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Personal Software Process (Psp) Concept Applied To Beginning Engineers

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1999 Annual Conference


Charlotte, North Carolina

Publication Date

June 20, 1999

Start Date

June 20, 1999

End Date

June 23, 1999



Page Count


Page Numbers

4.418.1 - 4.418.5

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Paper Authors

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Roger Ferguson

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Lisa Anneberg

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NOTE: The first page of text has been automatically extracted and included below in lieu of an abstract


Personal Software Process (PSP) Concept Applied to Beginning Engineers

Lisa Anneberg, Ph.D.

Department of Electrical Engineering Lawrence Technological University Southfield MI, USA 48075 (248) 204-2539 / Roger Ferguson, Ph.D.

Computer Science and Information Systems Grand Valley State University Allendale, MI USA

ABSTRACT The Personal Software Process (PSP) was designed to help Software Engineers produce high quality software [1]. PSP helps in the estimating, planning, development of software systems. PSP shows the Software Engineer how to track performance against other related software systems, and most importantly, it shows the engineer that PSP can guide their work so they can produce quality software. As of today, only experienced practitioners of Software Engineering have used PSP. However, the rigor of PSP should help novice engineers better manage their time as they design, develop, test and maintain projects. This paper reports the results of a four month study conduct by the LTU Department of Electrical Engineering, with help from the GVSU Computer Science and Information Systems Department. The goal of this study was to apply PSP ideas to an introductory engineering course.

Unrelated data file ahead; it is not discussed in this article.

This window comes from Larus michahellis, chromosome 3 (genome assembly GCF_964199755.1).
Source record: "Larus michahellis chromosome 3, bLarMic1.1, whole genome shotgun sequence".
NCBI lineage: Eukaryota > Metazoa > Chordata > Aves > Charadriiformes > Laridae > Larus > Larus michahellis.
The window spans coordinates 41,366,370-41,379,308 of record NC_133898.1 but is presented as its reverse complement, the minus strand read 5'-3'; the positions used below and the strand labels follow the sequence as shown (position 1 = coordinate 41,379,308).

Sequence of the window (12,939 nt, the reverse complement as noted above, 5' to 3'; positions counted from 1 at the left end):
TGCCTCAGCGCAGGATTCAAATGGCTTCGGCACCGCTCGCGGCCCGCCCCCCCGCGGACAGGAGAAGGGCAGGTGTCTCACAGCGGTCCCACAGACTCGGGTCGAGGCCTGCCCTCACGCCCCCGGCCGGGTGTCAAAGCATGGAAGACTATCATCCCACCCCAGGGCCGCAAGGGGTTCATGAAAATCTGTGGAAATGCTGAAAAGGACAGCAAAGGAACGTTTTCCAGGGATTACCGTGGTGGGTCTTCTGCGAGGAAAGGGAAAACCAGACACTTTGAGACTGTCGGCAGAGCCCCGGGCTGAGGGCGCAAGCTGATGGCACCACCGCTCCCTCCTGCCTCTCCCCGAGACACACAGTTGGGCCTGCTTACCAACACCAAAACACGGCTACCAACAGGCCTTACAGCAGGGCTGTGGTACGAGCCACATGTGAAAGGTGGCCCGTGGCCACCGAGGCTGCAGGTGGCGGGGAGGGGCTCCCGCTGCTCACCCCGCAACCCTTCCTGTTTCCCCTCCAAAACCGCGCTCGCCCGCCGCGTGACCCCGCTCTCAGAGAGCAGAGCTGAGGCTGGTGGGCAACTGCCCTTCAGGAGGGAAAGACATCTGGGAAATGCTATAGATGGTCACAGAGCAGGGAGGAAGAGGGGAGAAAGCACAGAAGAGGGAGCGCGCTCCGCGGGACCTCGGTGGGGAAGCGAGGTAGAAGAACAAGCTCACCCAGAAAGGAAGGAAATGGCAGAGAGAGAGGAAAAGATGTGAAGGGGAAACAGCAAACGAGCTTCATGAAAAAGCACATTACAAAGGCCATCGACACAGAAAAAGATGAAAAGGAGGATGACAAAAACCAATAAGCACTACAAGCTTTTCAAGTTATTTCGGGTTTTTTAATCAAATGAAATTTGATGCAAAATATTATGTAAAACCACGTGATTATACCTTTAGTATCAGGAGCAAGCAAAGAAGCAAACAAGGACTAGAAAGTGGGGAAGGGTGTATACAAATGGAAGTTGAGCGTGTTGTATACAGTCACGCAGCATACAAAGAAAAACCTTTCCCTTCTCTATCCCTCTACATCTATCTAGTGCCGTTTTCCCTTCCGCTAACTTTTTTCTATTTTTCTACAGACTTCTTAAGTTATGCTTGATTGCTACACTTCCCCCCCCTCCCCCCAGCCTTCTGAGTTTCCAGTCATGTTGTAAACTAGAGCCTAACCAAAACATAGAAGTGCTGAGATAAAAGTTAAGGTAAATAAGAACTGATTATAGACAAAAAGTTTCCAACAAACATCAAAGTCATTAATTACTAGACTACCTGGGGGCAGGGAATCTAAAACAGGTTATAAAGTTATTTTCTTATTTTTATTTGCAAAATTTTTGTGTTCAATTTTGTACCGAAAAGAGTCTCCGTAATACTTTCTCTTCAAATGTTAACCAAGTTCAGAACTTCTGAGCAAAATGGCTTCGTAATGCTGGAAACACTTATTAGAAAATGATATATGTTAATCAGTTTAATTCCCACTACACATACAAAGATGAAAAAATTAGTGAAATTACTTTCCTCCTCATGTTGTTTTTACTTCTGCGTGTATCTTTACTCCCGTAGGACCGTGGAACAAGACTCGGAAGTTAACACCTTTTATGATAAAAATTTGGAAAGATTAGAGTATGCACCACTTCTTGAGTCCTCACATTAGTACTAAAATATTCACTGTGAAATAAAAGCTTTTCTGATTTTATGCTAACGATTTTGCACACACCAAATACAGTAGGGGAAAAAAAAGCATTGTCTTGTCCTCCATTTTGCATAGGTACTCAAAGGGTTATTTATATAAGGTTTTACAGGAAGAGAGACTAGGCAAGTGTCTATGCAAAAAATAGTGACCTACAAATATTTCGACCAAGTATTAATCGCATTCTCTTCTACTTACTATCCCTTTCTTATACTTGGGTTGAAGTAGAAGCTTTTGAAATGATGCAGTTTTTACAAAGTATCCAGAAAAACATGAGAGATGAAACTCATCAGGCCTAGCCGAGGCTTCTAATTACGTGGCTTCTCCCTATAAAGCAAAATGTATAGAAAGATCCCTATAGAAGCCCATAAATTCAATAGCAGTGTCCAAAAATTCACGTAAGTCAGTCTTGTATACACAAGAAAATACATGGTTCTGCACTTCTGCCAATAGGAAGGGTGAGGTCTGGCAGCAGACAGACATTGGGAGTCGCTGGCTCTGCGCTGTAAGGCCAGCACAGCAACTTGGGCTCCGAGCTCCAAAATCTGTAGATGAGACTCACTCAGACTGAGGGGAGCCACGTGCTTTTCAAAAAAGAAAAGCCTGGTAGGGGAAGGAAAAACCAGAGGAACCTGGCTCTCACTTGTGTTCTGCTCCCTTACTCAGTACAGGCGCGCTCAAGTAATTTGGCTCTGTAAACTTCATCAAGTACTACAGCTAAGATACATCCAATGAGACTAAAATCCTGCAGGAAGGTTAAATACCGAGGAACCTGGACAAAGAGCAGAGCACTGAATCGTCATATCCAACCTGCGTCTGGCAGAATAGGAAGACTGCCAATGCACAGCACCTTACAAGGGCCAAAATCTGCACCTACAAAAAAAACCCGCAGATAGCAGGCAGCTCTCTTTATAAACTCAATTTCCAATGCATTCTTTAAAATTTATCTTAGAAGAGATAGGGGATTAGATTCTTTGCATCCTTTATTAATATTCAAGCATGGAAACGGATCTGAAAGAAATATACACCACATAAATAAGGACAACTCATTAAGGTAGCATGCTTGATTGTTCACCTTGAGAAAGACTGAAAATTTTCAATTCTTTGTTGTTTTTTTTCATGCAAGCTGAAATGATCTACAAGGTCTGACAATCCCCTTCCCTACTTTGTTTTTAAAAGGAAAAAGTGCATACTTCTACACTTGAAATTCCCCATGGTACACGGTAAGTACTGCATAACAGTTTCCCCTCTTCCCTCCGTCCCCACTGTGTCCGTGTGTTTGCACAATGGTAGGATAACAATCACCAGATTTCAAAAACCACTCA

1. INTRODUCTION The Personal Software Process [PSP] is a time management methodology specifically adapted to computer and information processes technologies. Here at LTU and GVSU, we are interested in extending PSP to beginning engineers. The course, Introduction to Engineering, is a basic course for all engineering students. The students are in electrical, mechanical, and civil disciplines, and are in their first semester on campus. This course is hands-on, with two student design projects. The first design project is introduced in

Ferguson, R., & Anneberg, L. (1999, June), Personal Software Process (Psp) Concept Applied To Beginning Engineers Paper presented at 1999 Annual Conference, Charlotte, North Carolina.

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